Share this story...
Latest News

D-backs catcher Montero feels Yasiel Puig has much to learn about being a Major Leaguer

Arizona Diamondbacks catcher Miguel Montero is concerned for Los Angeles Dodgers outfielder Yasiel Puig and the reputation he is building throughout baseball.

“If he’s my teammate, I’d probably try to help him, teach him how to behave in the big leagues,” the catcher said.

Montero’s issue is with the way Puig is playing the game, with an apparent attitude that borders between cocky and arrogant.

Montero’s battery mate, Ian Kennedy, said after Tuesday’s game that the Cuban phenom exhibits the latter trait.

“It’s so frustrating because the talent that he has, he could be one of the greatest players to play the game,” he said. “But right now I’m not going to say he’s the best because he hasn’t proven anything yet.”

Puig, 22, is hitting .394 with eight home runs and 19 RBI in just 141 at bats. So indeed, he really has not proven much, though there is no doubt his fast start and quick ascension to the spotlight is rubbing some the wrong way.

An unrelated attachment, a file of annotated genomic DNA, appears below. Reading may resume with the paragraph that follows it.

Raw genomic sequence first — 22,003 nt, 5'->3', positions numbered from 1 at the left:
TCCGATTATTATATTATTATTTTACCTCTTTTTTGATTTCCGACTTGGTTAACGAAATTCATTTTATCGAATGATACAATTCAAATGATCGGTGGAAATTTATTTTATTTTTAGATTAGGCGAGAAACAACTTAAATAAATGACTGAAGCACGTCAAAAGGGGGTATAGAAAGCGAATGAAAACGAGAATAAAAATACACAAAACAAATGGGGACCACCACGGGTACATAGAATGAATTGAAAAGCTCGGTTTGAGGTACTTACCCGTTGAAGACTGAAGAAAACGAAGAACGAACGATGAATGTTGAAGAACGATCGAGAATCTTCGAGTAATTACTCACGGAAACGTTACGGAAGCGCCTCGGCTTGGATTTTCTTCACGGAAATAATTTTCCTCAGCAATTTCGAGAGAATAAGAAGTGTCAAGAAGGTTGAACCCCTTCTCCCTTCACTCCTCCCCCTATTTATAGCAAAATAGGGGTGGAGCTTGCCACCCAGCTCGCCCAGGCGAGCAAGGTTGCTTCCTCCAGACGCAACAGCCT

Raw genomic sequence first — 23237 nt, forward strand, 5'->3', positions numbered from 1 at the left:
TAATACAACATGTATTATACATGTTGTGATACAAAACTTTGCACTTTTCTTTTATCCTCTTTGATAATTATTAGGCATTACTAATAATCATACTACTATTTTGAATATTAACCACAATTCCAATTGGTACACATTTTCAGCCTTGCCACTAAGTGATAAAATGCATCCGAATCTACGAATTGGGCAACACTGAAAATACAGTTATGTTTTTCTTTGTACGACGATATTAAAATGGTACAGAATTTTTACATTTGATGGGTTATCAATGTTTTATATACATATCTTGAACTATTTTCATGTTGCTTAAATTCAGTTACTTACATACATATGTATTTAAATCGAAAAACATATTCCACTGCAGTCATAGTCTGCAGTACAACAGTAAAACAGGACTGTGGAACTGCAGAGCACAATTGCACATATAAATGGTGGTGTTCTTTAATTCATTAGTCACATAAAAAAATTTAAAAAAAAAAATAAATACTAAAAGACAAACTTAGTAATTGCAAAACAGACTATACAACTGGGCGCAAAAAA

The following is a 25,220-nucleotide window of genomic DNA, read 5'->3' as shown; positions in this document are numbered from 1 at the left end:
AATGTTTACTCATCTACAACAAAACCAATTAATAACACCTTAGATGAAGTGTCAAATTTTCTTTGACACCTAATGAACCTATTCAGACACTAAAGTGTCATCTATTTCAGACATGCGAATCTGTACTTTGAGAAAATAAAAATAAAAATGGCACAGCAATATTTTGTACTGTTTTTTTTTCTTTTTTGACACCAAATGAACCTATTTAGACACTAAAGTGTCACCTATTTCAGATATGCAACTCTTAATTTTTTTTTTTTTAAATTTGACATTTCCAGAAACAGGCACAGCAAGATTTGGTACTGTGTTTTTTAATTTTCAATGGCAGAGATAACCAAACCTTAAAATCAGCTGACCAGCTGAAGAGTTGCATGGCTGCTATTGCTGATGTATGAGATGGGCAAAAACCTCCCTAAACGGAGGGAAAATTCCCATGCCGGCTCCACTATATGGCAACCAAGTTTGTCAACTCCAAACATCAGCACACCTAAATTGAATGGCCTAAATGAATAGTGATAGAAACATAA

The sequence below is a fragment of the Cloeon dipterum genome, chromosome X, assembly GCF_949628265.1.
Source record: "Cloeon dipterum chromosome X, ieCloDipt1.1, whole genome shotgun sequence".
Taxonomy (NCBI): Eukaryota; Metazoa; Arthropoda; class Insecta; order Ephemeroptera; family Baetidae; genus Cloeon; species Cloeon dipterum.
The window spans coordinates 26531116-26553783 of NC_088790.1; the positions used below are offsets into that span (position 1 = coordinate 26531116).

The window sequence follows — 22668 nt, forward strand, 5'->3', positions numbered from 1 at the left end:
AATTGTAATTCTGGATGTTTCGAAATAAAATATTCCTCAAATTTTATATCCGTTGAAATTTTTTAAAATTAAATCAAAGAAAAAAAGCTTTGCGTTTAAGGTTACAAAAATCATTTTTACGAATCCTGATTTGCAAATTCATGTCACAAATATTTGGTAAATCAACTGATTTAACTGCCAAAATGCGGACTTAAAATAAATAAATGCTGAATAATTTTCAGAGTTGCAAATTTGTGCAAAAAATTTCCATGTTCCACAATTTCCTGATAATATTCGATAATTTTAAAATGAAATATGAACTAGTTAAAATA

But talented or not, Montero feels like Puig needs to learn how to carry himself as a Major Leaguer.

“He’s got so much talent, it would be really bad if he wasted it just doing stupid things that he’s doing,” he said. “You’ve got to respect to get respect, if you don’t respect anybody you’re not going to earn it.”

Montero’s manager, Kirk Gibson, expressed little bitterness over Puig’s style. Saying “He is kicking everyone’s ass so people are jealous of him,” the skipper noted that Puig is still new to the Major League game so it is understandable if he’s not quite sure of its traditions and customs.

But as Montero said, at some point things won’t be all rosy for Puig and he’ll have to be able to deal with it.

“He’s going to have bad moments out there and then he’s going to realize he needs to change,” he said. “And then he’s going to realize, ‘OK you know what, I need to calm down, I need to do things differently.'”

Montero’s fear is Puig will rub the wrong person the wrong way and, well, it could get real ugly.

“I don’t want him to go out there and somebody hit him in the hand or hit him in the head and done, his career’s over,” he said, “because he’s a young guy and he needs to learn.”

D-backs Interviews and Segments